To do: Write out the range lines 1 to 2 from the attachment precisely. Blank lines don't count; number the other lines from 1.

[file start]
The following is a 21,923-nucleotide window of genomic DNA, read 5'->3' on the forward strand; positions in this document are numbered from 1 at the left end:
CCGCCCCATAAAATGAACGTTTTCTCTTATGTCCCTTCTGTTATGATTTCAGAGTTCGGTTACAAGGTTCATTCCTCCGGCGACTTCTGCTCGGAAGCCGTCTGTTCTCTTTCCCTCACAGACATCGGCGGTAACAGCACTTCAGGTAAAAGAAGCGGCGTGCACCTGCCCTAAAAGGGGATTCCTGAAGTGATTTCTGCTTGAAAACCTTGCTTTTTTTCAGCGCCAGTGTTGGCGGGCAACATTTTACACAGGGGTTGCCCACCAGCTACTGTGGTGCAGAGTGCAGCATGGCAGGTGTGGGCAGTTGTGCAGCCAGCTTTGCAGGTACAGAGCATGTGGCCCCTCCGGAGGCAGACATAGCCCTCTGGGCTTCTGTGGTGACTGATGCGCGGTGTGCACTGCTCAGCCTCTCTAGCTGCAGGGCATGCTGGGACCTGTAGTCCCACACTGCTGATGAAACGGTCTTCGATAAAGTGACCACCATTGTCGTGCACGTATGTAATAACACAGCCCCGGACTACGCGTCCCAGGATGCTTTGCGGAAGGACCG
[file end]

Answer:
The following is a 21,923-nucleotide window of genomic DNA, read 5'->3' on the forward strand; positions in this document are numbered from 1 at the left end:
CCGCCCCATAAAATGAACGTTTTCTCTTATGTCCCTTCTGTTATGATTTCAGAGTTCGGTTACAAGGTTCATTCCTCCGGCGACTTCTGCTCGGAAGCCGTCTGTTCTCTTTCCCTCACAGACATCGGCGGTAACAGCACTTCAGGTAAAAGAAGCGGCGTGCACCTGCCCTAAAAGGGGATTCCTGAAGTGATTTCTGCTTGAAAACCTTGCTTTTTTTCAGCGCCAGTGTTGGCGGGCAACATTTTACACAGGGGTTGCCCACCAGCTACTGTGGTGCAGAGTGCAGCATGGCAGGTGTGGGCAGTTGTGCAGCCAGCTTTGCAGGTACAGAGCATGTGGCCCCTCCGGAGGCAGACATAGCCCTCTGGGCTTCTGTGGTGACTGATGCGCGGTGTGCACTGCTCAGCCTCTCTAGCTGCAGGGCATGCTGGGACCTGTAGTCCCACACTGCTGATGAAACGGTCTTCGATAAAGTGACCACCATTGTCGTGCACGTATGTAATAACACAGCCCCGGACTACGCGTCCCAGGATGCTTTGCGGAAGGACCG